ByVal Name As String, ByVal Price As Decimal)
        Dim item As CartItem = CType(_CartItems(ID), CartItem)
        If item Is Nothing Then
            _CartItems.Add(ID, New CartItem(ID, Name, Price))
        Else
            item.Quantity += 1
            _CartItems(ID) = item
        End If
    End Sub

    ' Remove an item from the shopping cart
    Public Sub RemoveItem(ByVal ID As Integer)
        Dim item As CartItem = CType(_CartItems(ID), CartItem)
        If item Is Nothing Then
            Return
        End If
        item.Quantity -= 1
        If item.Quantity = 0 Then
            _CartItems.Remove(ID)
        Else
            _CartItems(ID) = item
        End If
    End Sub

End Class

<Serializable()> _
Public Class CartItem

    Private _ID As Integer
    Private _Name As String
    Private _Price As Decimal
    Private _Quantity As Integer = 1

    Public ReadOnly Property ID() As Integer
        Get
            Return _ID
        End Get
    End Property

    Public ReadOnly Property Name() As String
        Get
            Return _Name
        End Get
    End Property

    Public ReadOnly Property Price() As Decimal
        Get
            Return _Price
        End Get
    End Property

    Public Property Quantity() As Integer
        Get
            Return _Quantity
        End Get
        Set(ByVal value As Integer)
            _Quantity = value
        End Set
    End Property

    Public Sub New(ByVal ID As Integer, _
      ByVal Name As String, ByVal Price As Decimal)
        _ID = ID
        _Name = Name
        _Price = Price
    End Sub
End Class

Listing 5. ShoppingCart (C#)

using System;
using System.Collections;

[Serializable]
public class ShoppingCart
{
    public Hashtable _CartItems = new Hashtable();

    // Return all the items from the Shopping Cart
    public ICollection CartItems
    {
        get { return _CartItems.Values; }
    }

    // The sum total of the prices
    public decimal Total
    {
        get 
        {
            decimal sum = 0;
            foreach (CartItem item in _CartItems.Values)
                sum += item.Price * item.Quantity;
            return sum;
        }
    }

    // Add a new item to the shopping cart
    public void AddItem(int ID, string Name, decimal Price)
    {
        CartItem item = (CartItem)_CartItems[ID];
        if (item == null)
            _CartItems.Add(ID, new CartItem(ID, Name, Price));
        else
        {
            item.Quantity++;
            _CartItems[ID] = item;
        }
    }

    // Remove an item from the shopping cart
    public void RemoveItem(int ID)
    {
        CartItem item = (CartItem)_CartItems[ID];
        if (item == null)
            return;
        item.Quantity--;
        if (item.Quantity == 0)
            _CartItems.Remove(ID);
        else
            _CartItems[ID] = item;
    }

}

[Serializable]
public class CartItem
{
    private int _ID;
    private string _Name;
    private decimal _Price;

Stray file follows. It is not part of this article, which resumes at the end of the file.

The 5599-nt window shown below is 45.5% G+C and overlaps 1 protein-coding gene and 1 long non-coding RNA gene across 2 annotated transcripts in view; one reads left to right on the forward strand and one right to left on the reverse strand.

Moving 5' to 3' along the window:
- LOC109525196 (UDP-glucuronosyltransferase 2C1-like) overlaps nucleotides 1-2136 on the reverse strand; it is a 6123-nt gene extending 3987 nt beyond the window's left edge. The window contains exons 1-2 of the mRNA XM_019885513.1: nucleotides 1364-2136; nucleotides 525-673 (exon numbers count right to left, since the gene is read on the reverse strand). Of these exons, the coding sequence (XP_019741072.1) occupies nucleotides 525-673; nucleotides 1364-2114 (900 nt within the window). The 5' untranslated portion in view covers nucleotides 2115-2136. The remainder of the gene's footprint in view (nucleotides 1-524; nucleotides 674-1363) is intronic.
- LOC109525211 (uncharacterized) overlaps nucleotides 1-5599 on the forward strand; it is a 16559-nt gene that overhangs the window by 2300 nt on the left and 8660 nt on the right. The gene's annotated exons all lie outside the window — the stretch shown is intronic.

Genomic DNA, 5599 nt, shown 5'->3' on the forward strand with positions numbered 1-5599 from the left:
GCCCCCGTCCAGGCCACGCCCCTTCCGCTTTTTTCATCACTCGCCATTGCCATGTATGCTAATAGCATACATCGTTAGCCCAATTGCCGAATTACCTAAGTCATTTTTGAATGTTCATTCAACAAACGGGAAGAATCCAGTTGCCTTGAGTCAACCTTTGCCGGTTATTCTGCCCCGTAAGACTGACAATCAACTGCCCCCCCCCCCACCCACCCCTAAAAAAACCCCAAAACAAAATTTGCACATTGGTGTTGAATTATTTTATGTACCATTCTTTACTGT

private int _Quantity = 1;

    public int ID
    {
        get { return _ID; }
    }

    public string Name
    {
        get { return _Name; }
    }

    public decimal Price
    {
        get { return _Price; }
    }

    public int Quantity
    {
        get { return _Quantity; }
        set { _Quantity = value; }
    }

    public CartItem(int ID, string Name, decimal Price)
    {
        _ID = ID;
        _Name = Name;
        _Price = Price;
    }
}

If you add the code in Listing 5 to the App_Code folder in your application, then the shopping cart will be automatically compiled.

There's one thing in particular that you should notice about the code in Listing 5. Notice that both the ShoppingCart and CartItem classes are marked as serializable. This is important since these objects must be serialized when they are stored by the Profile object.

Finally, the page in Listing 6 displays a list of products that you can add to the shopping cart (see Figure 2). Notice that the shopping cart is loaded from the Profile object in the BindShoppingCart method. This method binds a GridView control to the shopping cart items represented by the CartItems property of the ShoppingCart class.

ms379605.userprofiles_fig02(en-US,VS.80).gif

Figure 2. Storing a shopping cart in a profile

The AddCartItem method adds a new product to the shopping cart. Notice that the AddCartItem method includes code that checks whether or not the ShoppingCart object exists in the Profile. You must instantiate any objects stored in the Profile object yourself. They are not instantiated automatically.

Finally, the RemoveCartItem method removes a product from the shopping cart. This method simply calls the RemoveItem method on the ShoppingCart object stored in the Profile object.

Listing 6 - Products.aspx (Visual Basic .NET)

<%@ Page Language="VB" %>

<script runat="server">

    Sub Page_Load()
        If Not IsPostBack Then
            BindShoppingCart()
        End If
    End Sub
        
    Sub BindShoppingCart()
        If Not Profile.ShoppingCart Is Nothing Then
            CartGrid.DataSource = Profile.ShoppingCart.CartItems
            CartGrid.DataBind()
            lblTotal.Text = Profile.ShoppingCart.Total.ToString("c")
        End If
    End Sub
   
    Sub AddCartItem(ByVal s As Object, ByVal e As EventArgs)
        Dim row As GridViewRow = ProductGrid.SelectedRow

        Dim ID As Integer = CInt(ProductGrid.SelectedDataKey.Value)
        Dim Name As String = row.Cells(1).Text
        Dim Price As Decimal = CDec(row.Cells(2).Text)
        
        If Profile.ShoppingCart Is Nothing Then
            Profile.ShoppingCart = New ShoppingCart
        End If
        Profile.ShoppingCart.AddItem(ID, Name, Price)
        BindShoppingCart()
    End Sub
    
    Sub RemoveCartItem(ByVal s As Object, ByVal e As EventArgs)
        Dim ID As Integer = CInt(CartGrid.SelectedDataKey.Value)
        Profile.ShoppingCart.RemoveItem(ID)
        BindShoppingCart()
    End Sub
</script>